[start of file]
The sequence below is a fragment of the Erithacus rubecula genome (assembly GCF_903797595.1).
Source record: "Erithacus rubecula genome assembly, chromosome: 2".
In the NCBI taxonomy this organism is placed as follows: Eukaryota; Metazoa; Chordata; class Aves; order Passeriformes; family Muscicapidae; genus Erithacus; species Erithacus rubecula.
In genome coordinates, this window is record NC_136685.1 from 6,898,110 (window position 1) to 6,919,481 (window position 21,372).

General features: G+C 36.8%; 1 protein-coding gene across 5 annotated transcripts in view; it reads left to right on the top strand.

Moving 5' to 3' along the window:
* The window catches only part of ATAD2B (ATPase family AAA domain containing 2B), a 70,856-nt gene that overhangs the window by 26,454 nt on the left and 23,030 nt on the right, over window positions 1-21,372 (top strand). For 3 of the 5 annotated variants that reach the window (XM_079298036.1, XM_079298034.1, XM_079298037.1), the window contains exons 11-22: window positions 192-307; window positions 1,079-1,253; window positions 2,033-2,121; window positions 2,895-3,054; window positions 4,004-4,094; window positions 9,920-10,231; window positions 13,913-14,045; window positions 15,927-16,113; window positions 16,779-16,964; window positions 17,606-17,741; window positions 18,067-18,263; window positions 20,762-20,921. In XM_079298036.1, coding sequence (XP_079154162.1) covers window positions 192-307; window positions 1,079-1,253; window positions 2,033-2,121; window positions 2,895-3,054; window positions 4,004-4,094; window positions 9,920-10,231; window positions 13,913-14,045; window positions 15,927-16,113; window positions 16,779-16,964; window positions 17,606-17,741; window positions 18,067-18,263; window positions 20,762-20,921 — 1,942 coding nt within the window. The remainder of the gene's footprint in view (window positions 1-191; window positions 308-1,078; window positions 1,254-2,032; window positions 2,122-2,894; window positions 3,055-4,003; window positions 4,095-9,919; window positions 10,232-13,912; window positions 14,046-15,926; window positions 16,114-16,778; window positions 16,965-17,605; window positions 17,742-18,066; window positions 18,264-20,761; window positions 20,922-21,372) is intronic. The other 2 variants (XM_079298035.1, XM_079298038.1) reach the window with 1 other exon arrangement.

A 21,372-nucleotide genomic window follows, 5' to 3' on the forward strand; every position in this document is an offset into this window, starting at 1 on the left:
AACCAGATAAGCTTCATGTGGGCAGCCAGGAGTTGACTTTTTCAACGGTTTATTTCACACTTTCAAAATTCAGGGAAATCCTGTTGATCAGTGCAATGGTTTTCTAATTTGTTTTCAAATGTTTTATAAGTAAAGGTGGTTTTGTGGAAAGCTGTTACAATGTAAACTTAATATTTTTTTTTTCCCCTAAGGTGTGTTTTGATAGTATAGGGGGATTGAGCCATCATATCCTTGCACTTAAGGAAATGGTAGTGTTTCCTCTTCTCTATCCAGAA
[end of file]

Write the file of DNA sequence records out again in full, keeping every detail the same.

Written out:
The sequence below is a fragment of the Erithacus rubecula genome (assembly GCF_903797595.1).
Source record: "Erithacus rubecula genome assembly, chromosome: 2".
In the NCBI taxonomy this organism is placed as follows: Eukaryota; Metazoa; Chordata; class Aves; order Passeriformes; family Muscicapidae; genus Erithacus; species Erithacus rubecula.
In genome coordinates, this window is record NC_136685.1 from 6,898,110 (window position 1) to 6,919,481 (window position 21,372).

General features: G+C 36.8%; 1 protein-coding gene across 5 annotated transcripts in view; it reads left to right on the top strand.

Moving 5' to 3' along the window:
* The window catches only part of ATAD2B (ATPase family AAA domain containing 2B), a 70,856-nt gene that overhangs the window by 26,454 nt on the left and 23,030 nt on the right, over window positions 1-21,372 (top strand). For 3 of the 5 annotated variants that reach the window (XM_079298036.1, XM_079298034.1, XM_079298037.1), the window contains exons 11-22: window positions 192-307; window positions 1,079-1,253; window positions 2,033-2,121; window positions 2,895-3,054; window positions 4,004-4,094; window positions 9,920-10,231; window positions 13,913-14,045; window positions 15,927-16,113; window positions 16,779-16,964; window positions 17,606-17,741; window positions 18,067-18,263; window positions 20,762-20,921. In XM_079298036.1, coding sequence (XP_079154162.1) covers window positions 192-307; window positions 1,079-1,253; window positions 2,033-2,121; window positions 2,895-3,054; window positions 4,004-4,094; window positions 9,920-10,231; window positions 13,913-14,045; window positions 15,927-16,113; window positions 16,779-16,964; window positions 17,606-17,741; window positions 18,067-18,263; window positions 20,762-20,921 — 1,942 coding nt within the window. The remainder of the gene's footprint in view (window positions 1-191; window positions 308-1,078; window positions 1,254-2,032; window positions 2,122-2,894; window positions 3,055-4,003; window positions 4,095-9,919; window positions 10,232-13,912; window positions 14,046-15,926; window positions 16,114-16,778; window positions 16,965-17,605; window positions 17,742-18,066; window positions 18,264-20,761; window positions 20,922-21,372) is intronic. The other 2 variants (XM_079298035.1, XM_079298038.1) reach the window with 1 other exon arrangement.

A 21,372-nucleotide genomic window follows, 5' to 3' on the forward strand; every position in this document is an offset into this window, starting at 1 on the left:
AACCAGATAAGCTTCATGTGGGCAGCCAGGAGTTGACTTTTTCAACGGTTTATTTCACACTTTCAAAATTCAGGGAAATCCTGTTGATCAGTGCAATGGTTTTCTAATTTGTTTTCAAATGTTTTATAAGTAAAGGTGGTTTTGTGGAAAGCTGTTACAATGTAAACTTAATATTTTTTTTTTCCCCTAAGGTGTGTTTTGATAGTATAGGGGGATTGAGCCATCATATCCTTGCACTTAAGGAAATGGTAGTGTTTCCTCTTCTCTATCCAGAA